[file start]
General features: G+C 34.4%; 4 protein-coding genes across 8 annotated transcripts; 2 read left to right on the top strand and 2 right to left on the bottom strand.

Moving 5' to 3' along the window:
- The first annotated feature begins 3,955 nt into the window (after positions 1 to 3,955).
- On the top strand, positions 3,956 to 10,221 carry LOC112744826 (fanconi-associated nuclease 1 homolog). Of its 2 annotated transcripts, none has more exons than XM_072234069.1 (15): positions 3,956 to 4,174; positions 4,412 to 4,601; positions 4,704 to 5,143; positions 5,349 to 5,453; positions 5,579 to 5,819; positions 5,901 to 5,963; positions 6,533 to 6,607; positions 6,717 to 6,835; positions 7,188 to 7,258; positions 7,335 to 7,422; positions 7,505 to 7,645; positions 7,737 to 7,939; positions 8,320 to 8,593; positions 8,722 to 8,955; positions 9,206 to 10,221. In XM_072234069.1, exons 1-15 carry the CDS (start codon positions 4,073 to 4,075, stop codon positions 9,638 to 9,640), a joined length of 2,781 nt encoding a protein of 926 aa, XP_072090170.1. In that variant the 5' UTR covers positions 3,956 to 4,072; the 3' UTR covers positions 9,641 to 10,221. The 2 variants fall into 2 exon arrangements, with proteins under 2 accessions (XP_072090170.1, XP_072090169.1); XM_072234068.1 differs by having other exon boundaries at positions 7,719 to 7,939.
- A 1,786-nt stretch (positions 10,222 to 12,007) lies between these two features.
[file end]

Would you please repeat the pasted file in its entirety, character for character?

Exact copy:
General features: G+C 34.4%; 4 protein-coding genes across 8 annotated transcripts; 2 read left to right on the top strand and 2 right to left on the bottom strand.

Moving 5' to 3' along the window:
- The first annotated feature begins 3,955 nt into the window (after positions 1 to 3,955).
- On the top strand, positions 3,956 to 10,221 carry LOC112744826 (fanconi-associated nuclease 1 homolog). Of its 2 annotated transcripts, none has more exons than XM_072234069.1 (15): positions 3,956 to 4,174; positions 4,412 to 4,601; positions 4,704 to 5,143; positions 5,349 to 5,453; positions 5,579 to 5,819; positions 5,901 to 5,963; positions 6,533 to 6,607; positions 6,717 to 6,835; positions 7,188 to 7,258; positions 7,335 to 7,422; positions 7,505 to 7,645; positions 7,737 to 7,939; positions 8,320 to 8,593; positions 8,722 to 8,955; positions 9,206 to 10,221. In XM_072234069.1, exons 1-15 carry the CDS (start codon positions 4,073 to 4,075, stop codon positions 9,638 to 9,640), a joined length of 2,781 nt encoding a protein of 926 aa, XP_072090170.1. In that variant the 5' UTR covers positions 3,956 to 4,072; the 3' UTR covers positions 9,641 to 10,221. The 2 variants fall into 2 exon arrangements, with proteins under 2 accessions (XP_072090170.1, XP_072090169.1); XM_072234068.1 differs by having other exon boundaries at positions 7,719 to 7,939.
- A 1,786-nt stretch (positions 10,222 to 12,007) lies between these two features.